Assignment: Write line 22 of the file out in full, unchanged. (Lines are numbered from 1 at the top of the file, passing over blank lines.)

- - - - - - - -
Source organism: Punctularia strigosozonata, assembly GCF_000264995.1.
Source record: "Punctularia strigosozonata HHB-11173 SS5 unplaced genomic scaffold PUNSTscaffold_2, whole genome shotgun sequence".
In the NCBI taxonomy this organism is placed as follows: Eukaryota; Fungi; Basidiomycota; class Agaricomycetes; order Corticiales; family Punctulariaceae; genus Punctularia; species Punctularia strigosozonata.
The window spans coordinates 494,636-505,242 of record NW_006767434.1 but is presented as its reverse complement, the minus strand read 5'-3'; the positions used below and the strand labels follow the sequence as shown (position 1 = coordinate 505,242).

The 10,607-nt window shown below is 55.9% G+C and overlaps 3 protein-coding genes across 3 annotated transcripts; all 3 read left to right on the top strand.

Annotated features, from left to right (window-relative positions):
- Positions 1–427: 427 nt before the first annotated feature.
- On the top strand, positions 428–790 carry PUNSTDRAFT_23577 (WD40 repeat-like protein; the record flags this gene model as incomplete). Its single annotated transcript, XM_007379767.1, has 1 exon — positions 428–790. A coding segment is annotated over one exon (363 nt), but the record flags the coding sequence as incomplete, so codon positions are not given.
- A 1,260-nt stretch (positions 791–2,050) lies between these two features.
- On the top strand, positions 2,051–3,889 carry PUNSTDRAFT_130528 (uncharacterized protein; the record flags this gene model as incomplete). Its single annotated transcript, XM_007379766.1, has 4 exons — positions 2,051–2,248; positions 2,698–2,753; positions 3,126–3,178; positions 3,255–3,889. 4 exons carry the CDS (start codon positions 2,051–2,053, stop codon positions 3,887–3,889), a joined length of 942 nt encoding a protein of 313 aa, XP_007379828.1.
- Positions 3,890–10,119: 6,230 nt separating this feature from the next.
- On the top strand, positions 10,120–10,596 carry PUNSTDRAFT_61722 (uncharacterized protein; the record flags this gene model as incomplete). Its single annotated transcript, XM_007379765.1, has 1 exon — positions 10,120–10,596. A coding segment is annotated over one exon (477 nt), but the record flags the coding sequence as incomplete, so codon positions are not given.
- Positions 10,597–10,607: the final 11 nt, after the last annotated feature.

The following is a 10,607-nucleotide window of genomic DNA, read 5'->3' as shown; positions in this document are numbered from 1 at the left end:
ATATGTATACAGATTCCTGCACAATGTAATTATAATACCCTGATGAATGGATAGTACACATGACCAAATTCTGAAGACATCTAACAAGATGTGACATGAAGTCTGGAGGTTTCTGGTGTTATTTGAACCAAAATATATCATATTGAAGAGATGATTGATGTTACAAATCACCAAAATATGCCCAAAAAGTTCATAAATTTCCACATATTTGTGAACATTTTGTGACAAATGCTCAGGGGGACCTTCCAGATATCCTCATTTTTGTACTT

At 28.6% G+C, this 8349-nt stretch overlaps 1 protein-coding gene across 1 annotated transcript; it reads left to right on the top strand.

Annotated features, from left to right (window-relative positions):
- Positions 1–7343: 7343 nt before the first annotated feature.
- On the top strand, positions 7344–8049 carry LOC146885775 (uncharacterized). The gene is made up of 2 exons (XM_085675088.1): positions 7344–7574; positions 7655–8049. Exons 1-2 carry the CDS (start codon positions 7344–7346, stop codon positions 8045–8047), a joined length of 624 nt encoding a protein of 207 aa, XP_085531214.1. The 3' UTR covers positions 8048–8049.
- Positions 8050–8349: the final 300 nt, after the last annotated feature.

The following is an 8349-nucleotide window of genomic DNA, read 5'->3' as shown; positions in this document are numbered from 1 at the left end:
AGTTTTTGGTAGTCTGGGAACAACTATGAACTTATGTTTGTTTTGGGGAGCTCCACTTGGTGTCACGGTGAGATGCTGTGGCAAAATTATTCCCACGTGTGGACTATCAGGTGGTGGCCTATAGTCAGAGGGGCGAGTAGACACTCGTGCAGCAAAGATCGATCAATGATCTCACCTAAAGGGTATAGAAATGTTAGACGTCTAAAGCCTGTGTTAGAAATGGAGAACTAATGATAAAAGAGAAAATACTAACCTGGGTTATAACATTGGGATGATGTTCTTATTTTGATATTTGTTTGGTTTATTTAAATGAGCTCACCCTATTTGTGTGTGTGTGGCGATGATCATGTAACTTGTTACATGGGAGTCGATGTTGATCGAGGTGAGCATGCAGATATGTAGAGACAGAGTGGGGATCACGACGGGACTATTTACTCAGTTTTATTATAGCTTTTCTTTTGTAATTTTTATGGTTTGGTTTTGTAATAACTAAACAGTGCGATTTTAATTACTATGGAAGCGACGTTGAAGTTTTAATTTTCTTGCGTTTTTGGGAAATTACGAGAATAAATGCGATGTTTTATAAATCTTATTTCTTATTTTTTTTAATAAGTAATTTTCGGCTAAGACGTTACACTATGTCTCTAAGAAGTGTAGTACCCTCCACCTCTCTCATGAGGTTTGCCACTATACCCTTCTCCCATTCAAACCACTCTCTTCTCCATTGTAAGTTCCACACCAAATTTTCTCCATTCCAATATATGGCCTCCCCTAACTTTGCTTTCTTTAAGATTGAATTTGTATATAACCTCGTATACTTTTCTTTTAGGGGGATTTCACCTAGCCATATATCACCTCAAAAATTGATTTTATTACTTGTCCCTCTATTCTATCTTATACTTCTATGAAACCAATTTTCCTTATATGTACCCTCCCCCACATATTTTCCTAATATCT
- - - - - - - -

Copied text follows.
AGTTTTTGGTAGTCTGGGAACAACTATGAACTTATGTTTGTTTTGGGGAGCTCCACTTGGTGTCACGGTGAGATGCTGTGGCAAAATTATTCCCACGTGTGGACTATCAGGTGGTGGCCTATAGTCAGAGGGGCGAGTAGACACTCGTGCAGCAAAGATCGATCAATGATCTCACCTAAAGGGTATAGAAATGTTAGACGTCTAAAGCCTGTGTTAGAAATGGAGAACTAATGATAAAAGAGAAAATACTAACCTGGGTTATAACATTGGGATGATGTTCTTATTTTGATATTTGTTTGGTTTATTTAAATGAGCTCACCCTATTTGTGTGTGTGTGGCGATGATCATGTAACTTGTTACATGGGAGTCGATGTTGATCGAGGTGAGCATGCAGATATGTAGAGACAGAGTGGGGATCACGACGGGACTATTTACTCAGTTTTATTATAGCTTTTCTTTTGTAATTTTTATGGTTTGGTTTTGTAATAACTAAACAGTGCGATTTTAATTACTATGGAAGCGACGTTGAAGTTTTAATTTTCTTGCGTTTTTGGGAAATTACGAGAATAAATGCGATGTTTTATAAATCTTATTTCTTATTTTTTTTAATAAGTAATTTTCGGCTAAGACGTTACACTATGTCTCTAAGAAGTGTAGTACCCTCCACCTCTCTCATGAGGTTTGCCACTATACCCTTCTCCCATTCAAACCACTCTCTTCTCCATTGTAAGTTCCACACCAAATTTTCTCCATTCCAATATATGGCCTCCCCTAACTTTGCTTTCTTTAAGATTGAATTTGTATATAACCTCGTATACTTTTCTTTTAGGGGGATTTCACCTAGCCATATATCACCTCAAAAATTGATTTTATTACTTGTCCCTCTATTCTATCTTATACTTCTATGAAACCAATTTTCCTTATATGTACCCTCCCCCACATATTTTCCTAATATCT